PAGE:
— Stephen Aubrey, author of Daguerreotype and What I Took in My Hand and Co-Artistic Director of The Assembly Theater, NYC

Praise for Cracklers at Night:

“Rita Banerjee’s poems are an acrobatic music, a swinging erudition, a hip lyric to make shape of Whitman’s “ostent evanescent”, a phrase he uses to conjure the metaphysical projections of the physical world. Banerjee, with thrilling compression and off-beat breaks, fashions a multi-dimensional America…With wit, play, consonance, anagram, assonance, the unexpected rhyme, Banerjee offers, in this short collection, a material, feminist, postcolonial critique of where we are as a nation, what we are made of, what we fail to make, and what we can make of language regardless. Cracklers at Night is a fantastic debut.”

— Patrick Rosal, author of Brooklyn Antediluvian, My American Kundiman, Boneshepherds, and Uprock, Headspin, Scramble, and Dive

“’I had no roam / no hope to / call a // road’” writes Rita Banerjee, but I don’t believe her for a second. This is a mobile and hopeful speaker, capable of making her home in a rail car heading out of Manipal just as easily as she inhabits Renoir’s Bougival. Throughout, the worldliness is laced with heartache, in search of “’some solace that would heal the lines / between blue and continent.’”

— Srikanth Reddy, author of Voyager, Facts for Visitors, Readings in World Literature, and Changing Subjects: Digressions in American Poetry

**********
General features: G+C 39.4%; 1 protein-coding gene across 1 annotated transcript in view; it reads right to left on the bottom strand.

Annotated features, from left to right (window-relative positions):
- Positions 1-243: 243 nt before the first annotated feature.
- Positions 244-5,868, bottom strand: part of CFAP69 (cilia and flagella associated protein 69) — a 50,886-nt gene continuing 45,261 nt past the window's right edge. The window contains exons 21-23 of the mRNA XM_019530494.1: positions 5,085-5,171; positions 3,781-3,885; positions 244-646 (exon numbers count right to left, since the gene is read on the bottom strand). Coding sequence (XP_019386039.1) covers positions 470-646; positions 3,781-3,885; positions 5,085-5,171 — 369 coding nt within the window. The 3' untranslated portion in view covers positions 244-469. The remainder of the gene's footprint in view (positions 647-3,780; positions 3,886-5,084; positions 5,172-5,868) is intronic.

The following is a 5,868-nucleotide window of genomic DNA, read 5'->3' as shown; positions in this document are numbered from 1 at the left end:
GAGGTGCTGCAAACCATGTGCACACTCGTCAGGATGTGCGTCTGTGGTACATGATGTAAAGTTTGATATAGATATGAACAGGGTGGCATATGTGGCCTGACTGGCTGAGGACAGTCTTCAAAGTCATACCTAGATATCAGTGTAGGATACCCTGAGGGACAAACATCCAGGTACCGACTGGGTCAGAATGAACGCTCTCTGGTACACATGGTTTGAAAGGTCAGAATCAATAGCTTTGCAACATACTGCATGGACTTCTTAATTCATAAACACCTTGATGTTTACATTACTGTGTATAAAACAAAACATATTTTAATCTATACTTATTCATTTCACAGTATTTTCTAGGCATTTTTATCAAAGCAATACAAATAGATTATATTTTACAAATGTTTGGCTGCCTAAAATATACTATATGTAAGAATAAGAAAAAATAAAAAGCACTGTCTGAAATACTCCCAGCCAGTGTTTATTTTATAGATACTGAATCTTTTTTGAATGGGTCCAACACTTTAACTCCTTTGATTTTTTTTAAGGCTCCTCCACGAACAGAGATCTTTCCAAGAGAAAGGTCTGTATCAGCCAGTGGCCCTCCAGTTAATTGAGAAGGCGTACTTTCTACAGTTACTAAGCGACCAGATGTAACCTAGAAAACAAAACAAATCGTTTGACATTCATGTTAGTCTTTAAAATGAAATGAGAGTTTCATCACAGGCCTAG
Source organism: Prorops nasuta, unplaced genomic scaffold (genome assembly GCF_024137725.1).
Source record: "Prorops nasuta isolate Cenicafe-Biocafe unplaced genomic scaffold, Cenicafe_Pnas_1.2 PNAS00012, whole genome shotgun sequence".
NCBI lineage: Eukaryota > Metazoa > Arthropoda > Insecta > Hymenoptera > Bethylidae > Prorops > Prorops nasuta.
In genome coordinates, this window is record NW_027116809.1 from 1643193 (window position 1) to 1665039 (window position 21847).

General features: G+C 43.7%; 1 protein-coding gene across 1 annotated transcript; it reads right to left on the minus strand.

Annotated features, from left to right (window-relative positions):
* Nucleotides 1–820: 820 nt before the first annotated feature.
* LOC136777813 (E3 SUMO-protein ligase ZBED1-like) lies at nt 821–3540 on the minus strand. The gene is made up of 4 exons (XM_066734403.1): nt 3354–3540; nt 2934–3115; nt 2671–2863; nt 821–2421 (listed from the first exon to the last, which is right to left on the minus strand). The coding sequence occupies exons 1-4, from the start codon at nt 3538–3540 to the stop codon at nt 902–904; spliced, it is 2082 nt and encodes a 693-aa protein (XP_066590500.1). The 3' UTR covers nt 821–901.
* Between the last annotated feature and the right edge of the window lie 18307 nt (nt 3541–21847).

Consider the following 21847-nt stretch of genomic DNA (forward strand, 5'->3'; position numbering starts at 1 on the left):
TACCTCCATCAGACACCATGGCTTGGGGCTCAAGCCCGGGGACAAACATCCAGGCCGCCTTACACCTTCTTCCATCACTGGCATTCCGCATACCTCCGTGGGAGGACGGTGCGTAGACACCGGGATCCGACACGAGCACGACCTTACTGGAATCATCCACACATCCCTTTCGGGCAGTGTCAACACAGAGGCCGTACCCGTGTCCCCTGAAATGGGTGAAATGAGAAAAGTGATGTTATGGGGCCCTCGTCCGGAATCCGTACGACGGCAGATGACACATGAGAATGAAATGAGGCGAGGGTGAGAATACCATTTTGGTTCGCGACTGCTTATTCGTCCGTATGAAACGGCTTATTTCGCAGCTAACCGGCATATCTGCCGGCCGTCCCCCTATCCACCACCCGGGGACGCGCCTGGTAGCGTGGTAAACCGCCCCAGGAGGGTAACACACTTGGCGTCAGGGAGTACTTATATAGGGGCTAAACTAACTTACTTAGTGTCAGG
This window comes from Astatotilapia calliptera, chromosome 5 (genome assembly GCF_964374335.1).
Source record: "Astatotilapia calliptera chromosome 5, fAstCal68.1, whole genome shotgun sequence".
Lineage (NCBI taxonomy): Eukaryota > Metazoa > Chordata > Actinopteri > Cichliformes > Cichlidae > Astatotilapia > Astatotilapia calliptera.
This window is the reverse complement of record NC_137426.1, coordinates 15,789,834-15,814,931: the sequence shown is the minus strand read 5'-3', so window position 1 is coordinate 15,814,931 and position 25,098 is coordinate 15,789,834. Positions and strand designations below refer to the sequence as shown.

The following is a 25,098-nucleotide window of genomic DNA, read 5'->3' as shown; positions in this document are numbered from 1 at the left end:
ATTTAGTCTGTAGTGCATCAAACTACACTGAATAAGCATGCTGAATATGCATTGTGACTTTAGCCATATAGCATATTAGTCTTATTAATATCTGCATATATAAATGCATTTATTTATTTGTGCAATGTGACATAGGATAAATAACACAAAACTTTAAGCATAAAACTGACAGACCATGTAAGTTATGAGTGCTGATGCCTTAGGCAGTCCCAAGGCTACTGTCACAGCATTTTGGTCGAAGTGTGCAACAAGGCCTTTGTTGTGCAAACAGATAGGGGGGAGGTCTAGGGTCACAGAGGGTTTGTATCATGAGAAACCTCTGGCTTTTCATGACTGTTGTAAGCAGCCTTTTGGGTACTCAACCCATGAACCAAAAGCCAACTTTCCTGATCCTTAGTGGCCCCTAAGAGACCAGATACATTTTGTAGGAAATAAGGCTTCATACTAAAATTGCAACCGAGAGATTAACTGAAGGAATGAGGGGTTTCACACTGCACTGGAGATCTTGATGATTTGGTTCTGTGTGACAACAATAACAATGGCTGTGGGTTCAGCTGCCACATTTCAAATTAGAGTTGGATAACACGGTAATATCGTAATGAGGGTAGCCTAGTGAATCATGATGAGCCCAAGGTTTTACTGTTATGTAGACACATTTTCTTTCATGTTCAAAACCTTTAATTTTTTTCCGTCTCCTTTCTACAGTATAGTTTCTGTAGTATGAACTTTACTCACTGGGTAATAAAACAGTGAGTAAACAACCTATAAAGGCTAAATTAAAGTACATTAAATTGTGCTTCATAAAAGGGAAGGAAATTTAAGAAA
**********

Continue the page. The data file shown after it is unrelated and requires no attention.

“Rita Banerjee’s poems spin the reader into a world of tightly packed imagery that leaves us gasping at the edge of violent endings or floating in wondrous, ancient silences. With lyric intensity, delicacy, and humor, she has the capacity to make places and sounds palpable, taking the reader on a journey from Harlem to the Himalayas. This is a new voice of hypnotizing and rare beauty.”

— Diana Norma Szokolyai, author of Parallel Sparrows and Roses in the Snow, editor of CREDO: An Anthology of Manifestos and Sourcebook for Creative Writing

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Biography

Rita BanerjeeRitaBanerjee is the editor of CREDO: An Anthology of Manifestos and Sourcebook for Creative Writing (C&R Press, March 2018) and the author of the poetry collection Echo in Four Beats (Finishing Line Press, February 2018), which was a finalist for the Red Hen Press Benjamin Saltman Award, Three Mile Harbor Poetry Prize, and Aquarius Press / Willow Books Literature Award, the novella “A Night with Kali” in Approaching Footsteps (Spider Road Press, 2016), and the poetry chapbook Cracklers at Night (Finishing Line Press, 2010). She received her doctorate in Comparative Literature from Harvard and her MFA in Creative Writing from the University of Washington, and her writing appears in Poets & Writers, Nat. Brut.The ScofieldThe Rumpus, Painted Bride Quarterly, Mass Poetry, Hyphen Magazine, Los Angeles Review of BooksElectric Literature, VIDA: Women in Literary Arts, AWP WC&C Quarterly, Queen Mob’s Tea House, Riot Grrrl Magazine, The Fiction Project, Objet d’Art, KBOO Radio’s APA Compass, and elsewhere. She is the Executive Creative Director of the Cambridge Writers’ Workshop and teaches on modernism, art house film, and South Asian literary theory and aesthetics at the Institute for Indology and Tibetology at Ludwig-Maximilians-Universität München in Germany.  She is currently working on a novel, a book on South Asian literary modernisms, and a collection of lyric essays. Her work is represented by literary agent Natalie Kimber at the Rights Factory.